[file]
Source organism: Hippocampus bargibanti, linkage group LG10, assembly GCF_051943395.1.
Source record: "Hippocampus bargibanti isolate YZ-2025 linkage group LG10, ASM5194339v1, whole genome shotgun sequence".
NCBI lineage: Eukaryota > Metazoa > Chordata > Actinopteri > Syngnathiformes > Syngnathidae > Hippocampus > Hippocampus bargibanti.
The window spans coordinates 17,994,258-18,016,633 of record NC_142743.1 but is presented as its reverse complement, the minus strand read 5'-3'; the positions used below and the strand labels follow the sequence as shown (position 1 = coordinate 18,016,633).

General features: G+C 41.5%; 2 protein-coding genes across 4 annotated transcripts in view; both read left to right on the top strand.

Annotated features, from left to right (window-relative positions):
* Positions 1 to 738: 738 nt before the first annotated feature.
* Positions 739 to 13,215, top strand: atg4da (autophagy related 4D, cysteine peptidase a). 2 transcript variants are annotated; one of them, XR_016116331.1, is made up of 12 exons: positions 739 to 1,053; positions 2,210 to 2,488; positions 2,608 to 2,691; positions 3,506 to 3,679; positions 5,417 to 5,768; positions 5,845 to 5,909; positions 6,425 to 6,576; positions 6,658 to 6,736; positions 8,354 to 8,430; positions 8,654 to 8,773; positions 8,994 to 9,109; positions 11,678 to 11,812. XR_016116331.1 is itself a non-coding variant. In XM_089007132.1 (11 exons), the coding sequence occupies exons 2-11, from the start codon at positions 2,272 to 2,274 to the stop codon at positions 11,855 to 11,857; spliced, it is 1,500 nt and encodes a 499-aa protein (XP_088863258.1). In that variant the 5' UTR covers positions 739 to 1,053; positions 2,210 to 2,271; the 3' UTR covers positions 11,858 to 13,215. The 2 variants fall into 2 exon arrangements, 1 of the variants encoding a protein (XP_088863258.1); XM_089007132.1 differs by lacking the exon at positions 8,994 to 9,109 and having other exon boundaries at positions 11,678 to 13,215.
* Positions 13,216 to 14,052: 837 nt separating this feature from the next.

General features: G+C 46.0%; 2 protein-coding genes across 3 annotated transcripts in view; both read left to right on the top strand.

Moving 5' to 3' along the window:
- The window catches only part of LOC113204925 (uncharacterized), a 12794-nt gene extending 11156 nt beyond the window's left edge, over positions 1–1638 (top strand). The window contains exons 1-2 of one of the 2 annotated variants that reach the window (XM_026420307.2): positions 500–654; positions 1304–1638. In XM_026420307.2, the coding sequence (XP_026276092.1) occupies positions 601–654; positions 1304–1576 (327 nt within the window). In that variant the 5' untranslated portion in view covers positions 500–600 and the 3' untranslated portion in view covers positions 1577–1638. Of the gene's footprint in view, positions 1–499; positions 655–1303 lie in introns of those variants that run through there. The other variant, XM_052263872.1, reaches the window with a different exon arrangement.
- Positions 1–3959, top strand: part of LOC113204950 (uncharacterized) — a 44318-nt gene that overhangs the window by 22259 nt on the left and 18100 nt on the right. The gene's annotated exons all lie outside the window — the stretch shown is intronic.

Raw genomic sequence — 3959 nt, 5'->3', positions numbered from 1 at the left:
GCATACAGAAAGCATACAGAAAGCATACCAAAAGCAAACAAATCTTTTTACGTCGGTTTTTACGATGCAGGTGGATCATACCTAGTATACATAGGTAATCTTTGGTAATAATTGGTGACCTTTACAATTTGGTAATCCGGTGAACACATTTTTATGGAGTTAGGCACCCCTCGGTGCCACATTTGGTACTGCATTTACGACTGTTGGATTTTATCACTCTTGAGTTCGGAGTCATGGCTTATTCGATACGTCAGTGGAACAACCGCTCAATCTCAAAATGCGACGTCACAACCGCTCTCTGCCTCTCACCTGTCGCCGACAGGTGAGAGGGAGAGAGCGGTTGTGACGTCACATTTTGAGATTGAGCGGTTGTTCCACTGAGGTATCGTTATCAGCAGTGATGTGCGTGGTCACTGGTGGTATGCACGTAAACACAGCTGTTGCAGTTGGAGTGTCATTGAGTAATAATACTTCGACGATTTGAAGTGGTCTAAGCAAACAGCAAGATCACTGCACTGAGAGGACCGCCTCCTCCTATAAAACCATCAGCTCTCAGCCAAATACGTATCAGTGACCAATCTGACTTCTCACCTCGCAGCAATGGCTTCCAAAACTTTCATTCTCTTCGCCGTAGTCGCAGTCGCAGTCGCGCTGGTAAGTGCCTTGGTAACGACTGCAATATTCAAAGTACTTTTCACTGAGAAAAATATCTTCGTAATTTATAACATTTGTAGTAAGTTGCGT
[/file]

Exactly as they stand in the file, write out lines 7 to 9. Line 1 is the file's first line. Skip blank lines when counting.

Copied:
* Positions 1 to 738: 738 nt before the first annotated feature.
* Positions 739 to 13,215, top strand: atg4da (autophagy related 4D, cysteine peptidase a). 2 transcript variants are annotated; one of them, XR_016116331.1, is made up of 12 exons: positions 739 to 1,053; positions 2,210 to 2,488; positions 2,608 to 2,691; positions 3,506 to 3,679; positions 5,417 to 5,768; positions 5,845 to 5,909; positions 6,425 to 6,576; positions 6,658 to 6,736; positions 8,354 to 8,430; positions 8,654 to 8,773; positions 8,994 to 9,109; positions 11,678 to 11,812. XR_016116331.1 is itself a non-coding variant. In XM_089007132.1 (11 exons), the coding sequence occupies exons 2-11, from the start codon at positions 2,272 to 2,274 to the stop codon at positions 11,855 to 11,857; spliced, it is 1,500 nt and encodes a 499-aa protein (XP_088863258.1). In that variant the 5' UTR covers positions 739 to 1,053; positions 2,210 to 2,271; the 3' UTR covers positions 11,858 to 13,215. The 2 variants fall into 2 exon arrangements, 1 of the variants encoding a protein (XP_088863258.1); XM_089007132.1 differs by lacking the exon at positions 8,994 to 9,109 and having other exon boundaries at positions 11,678 to 13,215.
* Positions 13,216 to 14,052: 837 nt separating this feature from the next.